Concerns regarding artificial intelligence, machine learning, and automation have recently received a considerable amount of attention. Do these advancements pose a threat that will destroy the jobs created in the post-industrial revolution at best or at worst leave us all as physically passive creatures reclining on lounge chairs in the world anticipated by “The Matrix”?

Unquestionably, however, recent advances in artificial intelligence appear all-encompassing and more rapid than previous workplace disruptions.

At times, we are guilty of believing that all things are new and unique to the present. Fears of the dehumanization of the workers of the world are at least as old as the industrial revolution and Charlie Chaplin’s character in “Modern Times.” They probably predate recorded history with early man wondering if the invention of the wheel would lead to unemployment and the moral decay of subsequent generations. Unquestionably, however, recent advances in artificial intelligence appear all-encompassing and more rapid than previous workplace disruptions. The question is whether they will spawn new opportunities for human creativity and innovation leading to more and better jobs or begin the end of post-industrial society. Will Neo win against Agent Smith?

The question comes down to how critical both individuals and groups are to societal, organizational, and managerial decision making. There are a number of uniquely human capabilities that come to bear in decision making. (1)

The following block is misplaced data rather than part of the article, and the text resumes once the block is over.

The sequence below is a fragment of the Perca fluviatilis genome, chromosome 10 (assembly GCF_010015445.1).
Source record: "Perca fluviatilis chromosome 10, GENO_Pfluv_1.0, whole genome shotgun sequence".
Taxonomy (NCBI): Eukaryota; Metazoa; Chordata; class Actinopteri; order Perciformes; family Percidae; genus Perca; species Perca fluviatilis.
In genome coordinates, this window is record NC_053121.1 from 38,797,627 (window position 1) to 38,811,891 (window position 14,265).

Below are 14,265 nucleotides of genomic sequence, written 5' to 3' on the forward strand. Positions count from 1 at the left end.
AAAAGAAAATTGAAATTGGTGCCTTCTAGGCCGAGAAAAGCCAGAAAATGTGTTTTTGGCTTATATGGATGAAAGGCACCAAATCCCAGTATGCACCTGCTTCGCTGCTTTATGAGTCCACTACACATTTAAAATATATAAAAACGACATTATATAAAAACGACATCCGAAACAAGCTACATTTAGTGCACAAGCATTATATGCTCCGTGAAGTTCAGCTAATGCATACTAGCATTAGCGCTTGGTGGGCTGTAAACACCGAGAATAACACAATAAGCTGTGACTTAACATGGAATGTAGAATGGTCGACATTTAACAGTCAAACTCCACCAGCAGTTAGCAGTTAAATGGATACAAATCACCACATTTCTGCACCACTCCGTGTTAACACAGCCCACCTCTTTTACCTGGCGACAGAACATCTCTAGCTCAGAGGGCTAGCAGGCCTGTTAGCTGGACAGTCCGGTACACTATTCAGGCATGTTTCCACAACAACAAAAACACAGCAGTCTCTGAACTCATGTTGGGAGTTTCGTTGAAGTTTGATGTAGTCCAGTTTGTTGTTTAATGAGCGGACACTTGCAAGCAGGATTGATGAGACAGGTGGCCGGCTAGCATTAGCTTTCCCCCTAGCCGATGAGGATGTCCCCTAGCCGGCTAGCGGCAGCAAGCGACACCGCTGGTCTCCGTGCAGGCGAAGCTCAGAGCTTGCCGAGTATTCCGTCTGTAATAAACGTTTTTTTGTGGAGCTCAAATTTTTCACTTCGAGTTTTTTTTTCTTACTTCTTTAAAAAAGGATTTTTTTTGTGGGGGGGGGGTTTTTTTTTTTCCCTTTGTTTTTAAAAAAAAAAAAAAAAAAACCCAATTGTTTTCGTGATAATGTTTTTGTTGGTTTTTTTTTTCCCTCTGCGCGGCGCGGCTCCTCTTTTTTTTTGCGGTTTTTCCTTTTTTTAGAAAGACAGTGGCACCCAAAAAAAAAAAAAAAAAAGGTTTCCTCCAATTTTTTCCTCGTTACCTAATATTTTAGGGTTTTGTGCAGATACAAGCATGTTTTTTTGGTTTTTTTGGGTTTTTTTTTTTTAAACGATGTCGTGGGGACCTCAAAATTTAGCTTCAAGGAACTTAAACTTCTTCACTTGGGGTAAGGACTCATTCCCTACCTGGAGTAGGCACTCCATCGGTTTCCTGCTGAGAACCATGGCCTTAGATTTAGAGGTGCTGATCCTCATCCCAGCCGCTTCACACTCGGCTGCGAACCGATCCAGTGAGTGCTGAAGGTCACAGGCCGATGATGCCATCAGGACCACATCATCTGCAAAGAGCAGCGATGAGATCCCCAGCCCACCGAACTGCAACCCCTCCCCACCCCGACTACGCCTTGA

Individuals are especially capable of defining problems—figuring out what the questions are and asking them. Similarly, distinguishing between “good” and “bad” is a uniquely human capability. Unfortunately, as Walter Persig eloquently illustrated almost 50 years ago in Zen and the Art of Motorcycle Maintenance, this is not an easy process. Humans have also shown marked ability to detect false positives—computers are able to sort but humans make fine-tuned judgments much more effectively. Finally, development of novel combinations not anticipated by previous experience is a uniquely human contribution.

If you put groups of people together, the results are even more impressive. Groups are able to outperform individuals because of the process labeled “social facilitation.” Social facilitation operates in several ways. Groups outperform individuals because people are competitive. If you put individuals together in a group without any ability to interact, the mere presence of other individuals will increase individual performance. Individuals also benefit just from watching others performing the same task. The effect is magnified if individuals in groups are allowed to cooperate—group members will divide up tasks into component parts where a division of labor can yield even greater increases in the performance of the group.